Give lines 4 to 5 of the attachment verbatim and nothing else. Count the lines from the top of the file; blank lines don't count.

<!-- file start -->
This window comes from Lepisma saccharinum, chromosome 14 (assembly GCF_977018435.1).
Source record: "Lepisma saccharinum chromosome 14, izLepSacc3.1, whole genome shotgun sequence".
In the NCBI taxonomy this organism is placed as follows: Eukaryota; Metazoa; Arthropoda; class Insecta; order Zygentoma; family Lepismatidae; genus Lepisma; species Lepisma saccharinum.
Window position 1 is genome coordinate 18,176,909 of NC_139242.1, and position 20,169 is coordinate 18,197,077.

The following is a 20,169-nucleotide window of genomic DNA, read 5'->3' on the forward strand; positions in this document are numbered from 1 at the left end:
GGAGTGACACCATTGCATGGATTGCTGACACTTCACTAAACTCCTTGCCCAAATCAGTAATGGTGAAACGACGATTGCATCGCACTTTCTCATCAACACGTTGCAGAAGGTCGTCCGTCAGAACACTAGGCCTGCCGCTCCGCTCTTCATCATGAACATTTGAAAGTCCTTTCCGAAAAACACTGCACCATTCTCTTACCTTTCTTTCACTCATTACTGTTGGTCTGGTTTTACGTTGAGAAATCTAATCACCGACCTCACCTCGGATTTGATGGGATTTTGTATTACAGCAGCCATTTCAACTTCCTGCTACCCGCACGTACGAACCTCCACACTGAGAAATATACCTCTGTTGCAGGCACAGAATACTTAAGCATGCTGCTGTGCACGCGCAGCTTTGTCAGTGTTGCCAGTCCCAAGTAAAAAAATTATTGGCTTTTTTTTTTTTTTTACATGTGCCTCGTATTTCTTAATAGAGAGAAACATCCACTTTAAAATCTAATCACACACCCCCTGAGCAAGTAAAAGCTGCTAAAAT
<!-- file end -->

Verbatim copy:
Window position 1 is genome coordinate 18,176,909 of NC_139242.1, and position 20,169 is coordinate 18,197,077.

The following is a 20,169-nucleotide window of genomic DNA, read 5'->3' on the forward strand; positions in this document are numbered from 1 at the left end: